If you are from a low-income family or have experienced hardships such that it would be unreasonable to expect strong performance on the SAT or ACT, the testing optional policy was designed to benefit you. In fact, standardized testing has even been considered discriminatory against low-income students, with a recent court ruling that the UC system could be sued for requiring tests from low-income students. [3f] The schools recognize how arduous it is for a student who, say, has to work after school to help his family, to allocate time and resources to SAT prep. These are the students for whom the SAT and ACT are truly optional. That is, the test can only help you. Said differently, it is an option composed solely of upside. So, this does not mean that you should ignore the SAT or ACT. Showing off your ability to perform well in a high-pressure testing environment “gives students an edge in admissions” according to EdSource.  So, if you have the time, or if you are a naturally gifted tester, then head to your local library and check out a test prep book. You can also find free resources online. We recommend starting here for SAT prep and here for ACT prep. The SAT and ACT offer waivers for low-income students so that you can take the test for free and give your already strong application an added boost.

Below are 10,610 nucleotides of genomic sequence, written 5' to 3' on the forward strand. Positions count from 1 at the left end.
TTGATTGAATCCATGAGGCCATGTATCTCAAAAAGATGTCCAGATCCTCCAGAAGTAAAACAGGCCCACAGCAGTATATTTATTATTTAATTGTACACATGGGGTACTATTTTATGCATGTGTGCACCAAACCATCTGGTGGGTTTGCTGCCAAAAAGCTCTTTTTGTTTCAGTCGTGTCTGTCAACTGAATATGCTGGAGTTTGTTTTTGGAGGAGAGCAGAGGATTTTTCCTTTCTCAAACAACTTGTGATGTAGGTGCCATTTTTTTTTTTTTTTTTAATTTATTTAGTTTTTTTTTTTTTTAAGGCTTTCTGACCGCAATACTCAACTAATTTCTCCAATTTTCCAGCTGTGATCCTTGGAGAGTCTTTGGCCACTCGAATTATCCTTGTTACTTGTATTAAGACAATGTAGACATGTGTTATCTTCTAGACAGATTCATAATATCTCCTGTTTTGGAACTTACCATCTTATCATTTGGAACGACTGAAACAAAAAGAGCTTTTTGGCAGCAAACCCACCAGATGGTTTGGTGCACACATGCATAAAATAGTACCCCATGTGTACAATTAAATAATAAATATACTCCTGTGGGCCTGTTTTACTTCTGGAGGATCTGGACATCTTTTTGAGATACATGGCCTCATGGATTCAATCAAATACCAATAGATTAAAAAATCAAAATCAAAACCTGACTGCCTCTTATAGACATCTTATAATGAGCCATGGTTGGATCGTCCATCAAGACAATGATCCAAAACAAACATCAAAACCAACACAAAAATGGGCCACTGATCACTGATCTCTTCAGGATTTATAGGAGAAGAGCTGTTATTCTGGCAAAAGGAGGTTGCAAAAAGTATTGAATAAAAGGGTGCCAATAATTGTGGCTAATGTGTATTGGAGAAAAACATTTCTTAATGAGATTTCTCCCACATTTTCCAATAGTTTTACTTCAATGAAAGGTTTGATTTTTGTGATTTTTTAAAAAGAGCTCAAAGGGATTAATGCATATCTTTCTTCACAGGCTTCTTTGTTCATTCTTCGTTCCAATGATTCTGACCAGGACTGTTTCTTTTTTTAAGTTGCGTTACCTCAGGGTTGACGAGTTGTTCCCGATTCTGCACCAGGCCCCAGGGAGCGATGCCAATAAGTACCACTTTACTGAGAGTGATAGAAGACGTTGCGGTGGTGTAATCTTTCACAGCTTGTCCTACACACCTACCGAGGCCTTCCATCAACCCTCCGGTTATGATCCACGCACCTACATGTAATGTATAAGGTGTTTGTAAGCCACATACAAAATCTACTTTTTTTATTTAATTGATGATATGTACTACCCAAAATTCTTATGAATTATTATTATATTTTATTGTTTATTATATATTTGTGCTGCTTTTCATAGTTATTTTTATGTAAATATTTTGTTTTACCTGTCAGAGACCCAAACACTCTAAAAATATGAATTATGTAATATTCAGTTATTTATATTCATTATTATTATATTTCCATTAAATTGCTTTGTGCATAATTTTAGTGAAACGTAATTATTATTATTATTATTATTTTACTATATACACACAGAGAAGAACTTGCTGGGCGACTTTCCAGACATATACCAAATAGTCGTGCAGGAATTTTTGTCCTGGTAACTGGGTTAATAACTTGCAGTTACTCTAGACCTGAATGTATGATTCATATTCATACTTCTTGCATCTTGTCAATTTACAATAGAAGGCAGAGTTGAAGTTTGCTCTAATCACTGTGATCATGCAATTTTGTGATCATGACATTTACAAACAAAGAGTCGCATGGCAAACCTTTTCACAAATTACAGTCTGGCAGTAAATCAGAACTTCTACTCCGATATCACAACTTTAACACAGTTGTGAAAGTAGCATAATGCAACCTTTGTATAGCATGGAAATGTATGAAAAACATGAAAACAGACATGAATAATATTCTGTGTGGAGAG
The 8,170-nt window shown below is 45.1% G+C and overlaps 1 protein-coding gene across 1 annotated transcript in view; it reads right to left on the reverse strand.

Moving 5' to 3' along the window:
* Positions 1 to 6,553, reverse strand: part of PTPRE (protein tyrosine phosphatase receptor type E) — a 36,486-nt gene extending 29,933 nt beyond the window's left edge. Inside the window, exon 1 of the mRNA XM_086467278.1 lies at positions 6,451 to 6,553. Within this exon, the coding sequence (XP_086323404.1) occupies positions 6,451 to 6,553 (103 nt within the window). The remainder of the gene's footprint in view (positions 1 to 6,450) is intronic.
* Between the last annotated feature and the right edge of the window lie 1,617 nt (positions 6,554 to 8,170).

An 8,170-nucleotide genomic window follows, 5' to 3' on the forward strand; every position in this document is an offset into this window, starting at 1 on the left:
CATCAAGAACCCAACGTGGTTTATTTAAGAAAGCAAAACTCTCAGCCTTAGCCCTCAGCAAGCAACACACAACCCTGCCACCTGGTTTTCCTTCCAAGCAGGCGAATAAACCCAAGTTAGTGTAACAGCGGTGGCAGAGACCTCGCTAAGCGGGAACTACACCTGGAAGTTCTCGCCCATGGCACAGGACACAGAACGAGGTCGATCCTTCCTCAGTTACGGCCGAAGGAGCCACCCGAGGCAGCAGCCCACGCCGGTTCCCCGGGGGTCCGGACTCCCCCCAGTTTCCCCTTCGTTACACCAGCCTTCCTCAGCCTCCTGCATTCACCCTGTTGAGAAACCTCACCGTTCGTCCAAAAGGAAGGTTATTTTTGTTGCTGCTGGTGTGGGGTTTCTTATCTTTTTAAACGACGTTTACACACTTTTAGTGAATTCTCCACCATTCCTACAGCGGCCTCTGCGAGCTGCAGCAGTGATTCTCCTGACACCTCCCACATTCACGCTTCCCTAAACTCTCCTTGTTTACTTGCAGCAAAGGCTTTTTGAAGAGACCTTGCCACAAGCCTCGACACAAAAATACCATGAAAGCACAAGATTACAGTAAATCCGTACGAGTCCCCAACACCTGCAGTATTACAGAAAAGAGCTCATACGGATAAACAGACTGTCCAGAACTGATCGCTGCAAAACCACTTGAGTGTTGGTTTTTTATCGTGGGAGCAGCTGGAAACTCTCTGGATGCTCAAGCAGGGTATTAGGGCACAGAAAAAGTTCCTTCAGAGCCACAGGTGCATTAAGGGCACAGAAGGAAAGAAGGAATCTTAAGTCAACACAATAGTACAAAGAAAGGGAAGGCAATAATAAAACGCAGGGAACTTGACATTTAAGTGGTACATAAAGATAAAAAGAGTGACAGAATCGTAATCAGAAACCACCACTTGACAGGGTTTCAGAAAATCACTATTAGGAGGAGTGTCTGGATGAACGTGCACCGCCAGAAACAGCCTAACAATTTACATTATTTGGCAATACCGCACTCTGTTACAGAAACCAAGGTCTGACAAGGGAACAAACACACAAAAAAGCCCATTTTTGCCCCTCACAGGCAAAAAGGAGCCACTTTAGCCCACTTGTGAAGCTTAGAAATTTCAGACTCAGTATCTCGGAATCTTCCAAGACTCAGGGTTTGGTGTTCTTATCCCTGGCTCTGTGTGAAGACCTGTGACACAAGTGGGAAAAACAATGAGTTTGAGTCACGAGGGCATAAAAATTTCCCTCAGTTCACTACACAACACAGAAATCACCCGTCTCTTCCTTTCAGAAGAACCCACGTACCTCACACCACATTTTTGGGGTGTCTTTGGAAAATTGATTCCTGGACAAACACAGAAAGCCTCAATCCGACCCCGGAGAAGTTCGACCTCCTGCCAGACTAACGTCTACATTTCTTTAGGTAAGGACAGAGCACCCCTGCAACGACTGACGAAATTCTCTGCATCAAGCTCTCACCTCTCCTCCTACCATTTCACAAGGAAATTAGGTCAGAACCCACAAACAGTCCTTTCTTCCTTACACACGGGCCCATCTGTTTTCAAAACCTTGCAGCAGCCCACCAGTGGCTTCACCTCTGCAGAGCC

If you fall in a middle-income bracket or are from a background such that it would be understandable if you did not have strong performance on the SAT or ACT, you have the most flexibility when deciding whether to take the SAT or ACT. Middle-income students can opt out of testing and it should not affect their admissions to testing-optional schools. However, if you fall into this category, there is the potential, and almost the expectation, that you could improve your admissions standing by demonstrating high standardized test scores. For example, a student with an average GPA but above average SAT or ACT scores will benefit from submitting their test scores with their college application. If your academic qualifications are below the average at your college or university of choice, now’s the time to start devoting plenty of time to SAT or ACT test prep. Like we mentioned above, there are many free resources available. As a middle-income student, you might have additional options such as test prep courses and private tutoring. There are a variety of companies devoted to SAT and ACT tutoring, and we hope that you’ll consider our 5-star tutoring service. If you do not choose to take the SAT or ACT and you are from a middle-income family but do not have a compelling reason to have opted out of testing, then your application could suffer for it.